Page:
Ground Forces and Gymnastics Health/Rehabilitation

     One of the biggest differences between gymnastics and every other sport is the ground impact forces gymnasts have to endure regularly at high volume levels. All this means is that gymnasts have to absorb unbelievable amounts of force when they perform their skills, and they do these skills and landings A LOT. Here are a few stats to consider.

Gymnasts must absorb the following ground reaction forces during 2 footed landings:

  1. Approximately 5x bodyweight in practice (average forces between practice landing surfaces)
  2. Approximately 11x bodyweight in competition
  3. Approximately 18x bodyweight if the landing is uneven (on the specific side being loaded more)

Furthermore, some stats on landing a dismount from uneven bars/rings/horizontal bar:

  1. T12/L1 compression forces (intervertebral disc pressure) average over 11.6x bodyweight within the first 50 milliseconds of landing.
  2. The forces of these dismounts can peak around 20x bodyweight

     These forces are a massive part of gymnast injuries and therefore must also play a massive role in the rehab process. If the ability to absorb high levels of force is totally absent from a rehab process, the athlete is most likely being set up for re-injury or chronic pain. As such, the following principles are non-negotiable must haves for any gymnastics’ rehab program but especially for injuries related to compression/ground reaction forces. 

  1. Single and double leg landings from various height and various angles
  2. Various types of jumps. The amount of forces that must be absorbed vary between drills, individual skills and connected skills. As such, single and double leg standard jumps, rebound jumps, and depth jumps must all be performed at different points in the rehab process. I even incorporate shallow weighted landings at end stage.
  3. Resistance training aka lifting weights must be included. This is still relatively new to the sport as weight training used to get a (falsely) bad reputation for leading to excessive bulkiness and tightness. However, a well-executed weight training program is arguably the best way to imitate and improve the bodies capacity to absorb and control high forces while an athlete is injured and missing practices/meets. This is especially true for back injuries related to compression forces. 
  4. If the athlete is able to continue practicing through the process, landing/jumping/sprinting volumes MUST be monitored closely. Unfortunately, regardless of how perfectly planned a rehab program is constructed, the medical professional must be aware of daily/weekly landing and jumping volumes as they often need to be reduced initially. Landing surfaces also often need to be changed initially during the rehabilitation process.  Takeaway here is that the practitioner must be aware of how their athlete is practicing throughout the process.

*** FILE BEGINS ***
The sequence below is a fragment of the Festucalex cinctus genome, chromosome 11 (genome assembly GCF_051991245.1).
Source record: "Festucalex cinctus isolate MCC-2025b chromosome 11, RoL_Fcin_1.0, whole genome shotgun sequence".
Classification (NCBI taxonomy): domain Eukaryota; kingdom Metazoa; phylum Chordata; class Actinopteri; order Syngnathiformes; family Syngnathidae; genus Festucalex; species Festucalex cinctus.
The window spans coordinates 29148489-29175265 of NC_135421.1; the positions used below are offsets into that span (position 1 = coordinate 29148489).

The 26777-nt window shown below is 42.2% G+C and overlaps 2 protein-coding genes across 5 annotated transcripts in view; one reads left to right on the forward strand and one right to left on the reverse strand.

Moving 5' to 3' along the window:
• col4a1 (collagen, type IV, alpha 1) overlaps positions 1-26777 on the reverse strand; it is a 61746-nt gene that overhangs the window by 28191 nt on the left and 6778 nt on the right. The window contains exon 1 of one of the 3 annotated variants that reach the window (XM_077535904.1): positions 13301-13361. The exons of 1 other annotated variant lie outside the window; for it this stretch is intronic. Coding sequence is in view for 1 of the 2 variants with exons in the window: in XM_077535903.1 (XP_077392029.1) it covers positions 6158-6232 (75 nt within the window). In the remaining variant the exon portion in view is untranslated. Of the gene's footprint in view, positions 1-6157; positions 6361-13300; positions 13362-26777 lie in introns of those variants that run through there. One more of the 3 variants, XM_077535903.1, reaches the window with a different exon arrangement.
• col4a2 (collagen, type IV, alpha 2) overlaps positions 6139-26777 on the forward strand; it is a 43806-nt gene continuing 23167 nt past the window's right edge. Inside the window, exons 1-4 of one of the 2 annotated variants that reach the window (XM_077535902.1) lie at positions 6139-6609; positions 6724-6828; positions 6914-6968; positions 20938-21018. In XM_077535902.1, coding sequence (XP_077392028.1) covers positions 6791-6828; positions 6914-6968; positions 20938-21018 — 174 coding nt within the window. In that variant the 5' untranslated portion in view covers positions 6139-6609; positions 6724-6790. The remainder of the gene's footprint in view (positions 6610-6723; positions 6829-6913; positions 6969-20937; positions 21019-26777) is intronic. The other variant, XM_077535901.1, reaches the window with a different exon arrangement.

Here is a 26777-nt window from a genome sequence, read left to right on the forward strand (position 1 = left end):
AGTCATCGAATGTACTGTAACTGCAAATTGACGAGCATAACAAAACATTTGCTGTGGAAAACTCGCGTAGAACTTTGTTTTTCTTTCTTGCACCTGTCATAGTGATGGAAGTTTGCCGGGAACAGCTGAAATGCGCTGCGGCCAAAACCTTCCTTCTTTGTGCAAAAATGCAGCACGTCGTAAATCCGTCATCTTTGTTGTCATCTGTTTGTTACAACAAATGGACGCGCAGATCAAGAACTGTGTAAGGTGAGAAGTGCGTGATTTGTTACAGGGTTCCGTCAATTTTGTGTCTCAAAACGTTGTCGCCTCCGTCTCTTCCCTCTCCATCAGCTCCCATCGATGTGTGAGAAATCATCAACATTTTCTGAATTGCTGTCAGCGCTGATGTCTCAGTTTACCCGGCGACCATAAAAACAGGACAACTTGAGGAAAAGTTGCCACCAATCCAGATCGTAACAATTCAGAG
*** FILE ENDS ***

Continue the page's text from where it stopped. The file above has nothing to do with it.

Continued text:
**It is important to note that some of these cannot be immediately introduced post-injury and are most likely introduced after the initial acute, hyper sensitive, inflammatory phase has passed. 

     Finally, and most importantly, numbers 1, 2, and 3 MUST be involved regardless of the nature of injury. For example, if an athlete has an injury like a wrist fracture and will miss practice for an extended period of time, the ability for the rest of their body to handle gymnastics forces will decline significantly if it is not continually trained. Practitioners are so used to focusing in on just the injured area, but the rest of the athlete’s body must remain prepared (or preferable be stronger) so that when the athlete can return to sport, the rest of their body is ready to handle all the stresses. Failure to do this leads to a massively increased risk of injuring a different body part within a short time of returning to sport. This is probably the biggest issue I see in gymnastics care and worth its’ own article one day, but for now the concept is that regardless of injury, a rehab program for gymnasts must always include full body strength and conditioning in addition to treating the injured area directly.

Dr. William Cavanaugh DPT, CSCS

Resilient Athlete LLC

Instagram @resilient_athlete_pt


  1. Sources: Bruggermann DP Harringe ML. Biomechanics: injury mechanisms and risk factors. In Caine DJ., Russell K., Lim L. The Handbook of Sports Medicine: Gymnastics. 2013. Wiley-Blackwell: Oxford, pp 63 – 84